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Inside the dynamic design of Royal Caribbean's new Galveston cruise terminal

Designed by Bermello Ajamil & Partners, the $125m facility is a joint venture between Royal Caribbean and Ceres Terminals
Royal Caribbean's new $125m Galveston terminal, opening today, is not only designed as a world-first zero-energy cruise terminal, it's a beauty of flow and efficiency.

'We want the space to just wow the passengers when they arrive,' James Bowers, project manager - design, and partner at Bermello Ajamil & Partners, the terminal's designer, told Seatrade Cruise News.

Royal Caribbean aims for cruisers to feel their vacation is starting the moment they get to the port and 'transition from crazy daily life into a relaxed situation,' Bowers said, so the process should be fast, intuitive and pleasant.

There are two ground transportation areas, one for embarking and one for disembarking.

Grand entrance

Passengers place their luggage on conveyors at one of two covered drop-off areas then enter a grand lobby with a 64-foot ceiling. Escalators, elevators and a stairway lead up to the security screening and check-in.


Grand entrance — the three-story grand lobby

'It's magical when you come into this space,' Bowers said. 'We wanted to make an impact. We wanted to make it fun as you enter into this three-level-high, huge space with massive LED screens and propellers,' similar to Royal Caribbean's Terminal A at PortMiami. 'The flows are very intuitive. Operationally, this enhances the passenger experience.'

On the upper level are 10 security scanners (magnetometers) and 16 check-in desks. While nearly all passengers will undergo fast mobile check-in, the desks exist for addressing any issues.

In the grand concourse beyond there is seating for about 750 people, though Bowers noted the intent is to get people onboard as soon as possible.

A monumental artwork titled 'The Galveston Beach Trio,' by Texas-based Brad Oldham Sculpture, enlivens the space.

Digital cave to the VIP lounge

VIPs such as suite guests get a completely different experience.

They access the terminal via a 'digital cave' with walls and ceiling covered in monitors and undergo separate screening and check-in. The VIP lounge is designed in two areas, one with a station serving drinks and finger foods.

No mistaking it's a Royal Caribbean terminal

It was important to bring the Royal Caribbean branding into the terminal.

'The wayfinding, the branding, the colors, the monitors, the propellers all work together to enhance the Royal Caribbean brand,' Bowers said. 'We wanted to make it very colorful and playful.' The colors, based on Royal Caribbean's palette, include deep blue, yellow, white, purple and light bue.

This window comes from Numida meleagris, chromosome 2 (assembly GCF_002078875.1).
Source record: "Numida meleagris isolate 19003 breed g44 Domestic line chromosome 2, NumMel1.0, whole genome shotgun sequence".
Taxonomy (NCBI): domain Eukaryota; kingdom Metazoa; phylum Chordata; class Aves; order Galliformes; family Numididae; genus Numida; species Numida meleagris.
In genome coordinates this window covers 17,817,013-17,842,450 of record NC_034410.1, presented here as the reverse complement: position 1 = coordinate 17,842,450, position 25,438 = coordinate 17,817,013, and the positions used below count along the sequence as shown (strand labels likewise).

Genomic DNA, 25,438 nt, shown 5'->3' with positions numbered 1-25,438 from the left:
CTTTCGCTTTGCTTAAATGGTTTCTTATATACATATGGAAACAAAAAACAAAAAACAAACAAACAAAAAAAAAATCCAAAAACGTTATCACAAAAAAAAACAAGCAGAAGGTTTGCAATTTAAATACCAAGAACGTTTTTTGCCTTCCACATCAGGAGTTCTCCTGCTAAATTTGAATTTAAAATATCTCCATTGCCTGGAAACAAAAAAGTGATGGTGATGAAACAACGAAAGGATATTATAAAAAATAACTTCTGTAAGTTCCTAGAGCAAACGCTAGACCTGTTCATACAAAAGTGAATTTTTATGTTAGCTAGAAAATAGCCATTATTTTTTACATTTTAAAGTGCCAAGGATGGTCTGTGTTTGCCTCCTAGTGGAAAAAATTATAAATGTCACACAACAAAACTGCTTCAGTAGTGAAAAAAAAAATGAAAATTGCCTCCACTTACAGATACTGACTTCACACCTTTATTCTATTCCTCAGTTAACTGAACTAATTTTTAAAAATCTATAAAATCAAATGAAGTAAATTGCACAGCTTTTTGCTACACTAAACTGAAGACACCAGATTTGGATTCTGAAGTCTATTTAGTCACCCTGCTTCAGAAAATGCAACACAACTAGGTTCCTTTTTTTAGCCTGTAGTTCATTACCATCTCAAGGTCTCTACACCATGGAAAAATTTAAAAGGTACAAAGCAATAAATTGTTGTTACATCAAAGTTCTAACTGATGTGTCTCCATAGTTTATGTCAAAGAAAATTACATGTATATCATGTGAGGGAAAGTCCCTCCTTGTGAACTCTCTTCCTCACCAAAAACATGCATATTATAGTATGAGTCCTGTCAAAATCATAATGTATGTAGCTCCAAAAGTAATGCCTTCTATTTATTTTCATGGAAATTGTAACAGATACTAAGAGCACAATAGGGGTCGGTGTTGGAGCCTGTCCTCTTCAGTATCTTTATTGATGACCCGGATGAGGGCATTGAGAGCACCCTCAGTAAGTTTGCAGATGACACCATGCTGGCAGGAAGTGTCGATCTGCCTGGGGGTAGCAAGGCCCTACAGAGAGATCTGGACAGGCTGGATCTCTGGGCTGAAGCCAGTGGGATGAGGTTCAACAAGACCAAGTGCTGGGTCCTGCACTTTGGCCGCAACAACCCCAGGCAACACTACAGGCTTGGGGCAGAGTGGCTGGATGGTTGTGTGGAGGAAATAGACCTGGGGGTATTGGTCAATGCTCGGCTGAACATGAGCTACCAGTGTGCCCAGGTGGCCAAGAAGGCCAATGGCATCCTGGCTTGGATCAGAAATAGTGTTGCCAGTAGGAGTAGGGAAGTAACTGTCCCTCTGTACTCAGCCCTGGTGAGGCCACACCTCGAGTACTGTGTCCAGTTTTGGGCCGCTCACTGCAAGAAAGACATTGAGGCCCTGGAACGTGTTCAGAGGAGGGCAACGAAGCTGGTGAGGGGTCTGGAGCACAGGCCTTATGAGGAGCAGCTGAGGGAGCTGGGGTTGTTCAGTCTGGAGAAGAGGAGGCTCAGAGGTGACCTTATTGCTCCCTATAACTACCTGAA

Even the restrooms have gradiated tiles that go from white to different hues of blue.

Among the largest cruise terminals

The 161,334-square-foot facility, home to the Oasis-class Allure of the Seas starting today, is also among the world's largest cruise facilities.


James Bowers

Bowers said Bermello Ajamil had the luxury of a 'huge, huge' 10.6-acre site. 'We usually work in existing ports that are mostly developed, with limited space.' The Galveston site's expanse gave the 'opportunity to evolve and enhance operations.'

Also, unlike most terminals where the apron is parallel to the terminal, here it is perpendicular.

Operational efficiency is key, and Ceres Terminals, a specialist in this area, was involved in the design and planning. Ceres is Royal Caribbean's joint venture partner in the terminal and will manage it and provide stevedoring services. The contractor was Hensel Phelps.

LEED Gold and Zero Energy certification to come

Designed by Bermello Ajamil to achieve LEED Gold certification, the terminal will generate 100% of its needed energy through on-site solar panels. These are to be installed in the next couple of weeks and will go atop the expansive parking areas.

Solar energy and other components and practices will make this building the world's first LEED Zero Energy facility. Bowers said LEED Gold certification usually takes six months, and the Zero Energy certification is expected to take about two years.

Sets a new cruise industry standard

Royal Caribbean's Galveston facility brings cruise terminal design 'to the next level and is indicative of the future of the industry,' Bowers said. '... It shows a path forward. This is a new standard, in sustainability, in operations and in design.'